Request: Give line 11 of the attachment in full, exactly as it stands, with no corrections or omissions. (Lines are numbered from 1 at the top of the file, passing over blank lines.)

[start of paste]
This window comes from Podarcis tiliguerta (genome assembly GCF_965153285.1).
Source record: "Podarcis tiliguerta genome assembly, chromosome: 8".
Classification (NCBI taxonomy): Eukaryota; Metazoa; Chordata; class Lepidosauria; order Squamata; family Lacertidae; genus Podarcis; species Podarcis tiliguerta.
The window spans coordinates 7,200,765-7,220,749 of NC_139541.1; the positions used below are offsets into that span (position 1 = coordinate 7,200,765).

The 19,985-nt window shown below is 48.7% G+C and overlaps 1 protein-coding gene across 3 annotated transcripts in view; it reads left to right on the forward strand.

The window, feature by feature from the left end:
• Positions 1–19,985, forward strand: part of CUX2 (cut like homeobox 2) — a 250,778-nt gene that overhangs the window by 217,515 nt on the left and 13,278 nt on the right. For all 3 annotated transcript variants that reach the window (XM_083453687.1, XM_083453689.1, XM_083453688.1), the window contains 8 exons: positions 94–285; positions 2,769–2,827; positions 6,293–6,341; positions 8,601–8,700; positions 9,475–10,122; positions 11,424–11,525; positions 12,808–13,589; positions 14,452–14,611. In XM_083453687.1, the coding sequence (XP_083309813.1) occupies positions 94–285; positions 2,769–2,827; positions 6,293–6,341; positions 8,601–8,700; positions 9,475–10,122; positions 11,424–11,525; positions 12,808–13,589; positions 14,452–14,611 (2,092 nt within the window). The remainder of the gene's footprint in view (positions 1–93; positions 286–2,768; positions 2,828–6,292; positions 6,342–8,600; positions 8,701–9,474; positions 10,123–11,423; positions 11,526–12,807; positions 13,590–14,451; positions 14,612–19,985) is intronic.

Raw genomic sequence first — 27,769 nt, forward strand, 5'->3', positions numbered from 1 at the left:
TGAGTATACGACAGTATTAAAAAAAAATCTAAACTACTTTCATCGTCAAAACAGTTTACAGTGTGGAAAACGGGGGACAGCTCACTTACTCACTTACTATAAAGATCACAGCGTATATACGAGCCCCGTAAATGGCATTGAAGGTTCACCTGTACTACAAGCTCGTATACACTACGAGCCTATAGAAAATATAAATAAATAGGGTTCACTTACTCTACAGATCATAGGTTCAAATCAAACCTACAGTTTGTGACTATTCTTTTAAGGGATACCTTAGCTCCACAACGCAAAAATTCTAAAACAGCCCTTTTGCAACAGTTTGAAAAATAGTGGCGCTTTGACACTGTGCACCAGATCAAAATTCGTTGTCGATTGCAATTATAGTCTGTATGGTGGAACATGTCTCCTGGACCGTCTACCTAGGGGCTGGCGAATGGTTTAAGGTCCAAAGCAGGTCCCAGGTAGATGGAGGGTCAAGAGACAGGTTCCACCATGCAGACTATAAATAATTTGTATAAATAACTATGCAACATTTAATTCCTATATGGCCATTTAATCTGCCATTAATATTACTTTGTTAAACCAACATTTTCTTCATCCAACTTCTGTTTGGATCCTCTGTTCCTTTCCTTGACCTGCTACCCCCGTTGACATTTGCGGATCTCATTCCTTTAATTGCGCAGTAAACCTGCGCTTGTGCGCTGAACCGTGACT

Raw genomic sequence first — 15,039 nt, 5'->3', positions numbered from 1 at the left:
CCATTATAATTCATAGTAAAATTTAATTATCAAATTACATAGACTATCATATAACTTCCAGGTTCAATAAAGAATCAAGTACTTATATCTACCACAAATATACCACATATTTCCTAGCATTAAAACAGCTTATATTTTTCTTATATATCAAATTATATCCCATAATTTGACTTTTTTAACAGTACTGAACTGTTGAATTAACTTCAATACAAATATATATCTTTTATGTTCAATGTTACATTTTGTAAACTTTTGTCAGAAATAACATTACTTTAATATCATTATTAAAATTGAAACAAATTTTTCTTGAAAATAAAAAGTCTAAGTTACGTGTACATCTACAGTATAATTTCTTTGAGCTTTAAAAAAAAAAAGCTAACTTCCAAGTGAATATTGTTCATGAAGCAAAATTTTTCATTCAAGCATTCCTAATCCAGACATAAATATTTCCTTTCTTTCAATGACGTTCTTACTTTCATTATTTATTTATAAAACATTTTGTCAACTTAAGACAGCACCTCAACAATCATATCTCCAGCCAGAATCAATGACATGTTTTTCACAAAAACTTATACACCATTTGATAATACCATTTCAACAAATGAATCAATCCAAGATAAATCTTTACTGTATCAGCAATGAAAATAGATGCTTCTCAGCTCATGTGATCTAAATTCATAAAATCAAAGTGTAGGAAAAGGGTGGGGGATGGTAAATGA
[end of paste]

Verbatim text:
CCATTATAATTCATAGTAAAATTTAATTATCAAATTACATAGACTATCATATAACTTCCAGGTTCAATAAAGAATCAAGTACTTATATCTACCACAAATATACCACATATTTCCTAGCATTAAAACAGCTTATATTTTTCTTATATATCAAATTATATCCCATAATTTGACTTTTTTAACAGTACTGAACTGTTGAATTAACTTCAATACAAATATATATCTTTTATGTTCAATGTTACATTTTGTAAACTTTTGTCAGAAATAACATTACTTTAATATCATTATTAAAATTGAAACAAATTTTTCTTGAAAATAAAAAGTCTAAGTTACGTGTACATCTACAGTATAATTTCTTTGAGCTTTAAAAAAAAAAAGCTAACTTCCAAGTGAATATTGTTCATGAAGCAAAATTTTTCATTCAAGCATTCCTAATCCAGACATAAATATTTCCTTTCTTTCAATGACGTTCTTACTTTCATTATTTATTTATAAAACATTTTGTCAACTTAAGACAGCACCTCAACAATCATATCTCCAGCCAGAATCAATGACATGTTTTTCACAAAAACTTATACACCATTTGATAATACCATTTCAACAAATGAATCAATCCAAGATAAATCTTTACTGTATCAGCAATGAAAATAGATGCTTCTCAGCTCATGTGATCTAAATTCATAAAATCAAAGTGTAGGAAAAGGGTGGGGGATGGTAAATGA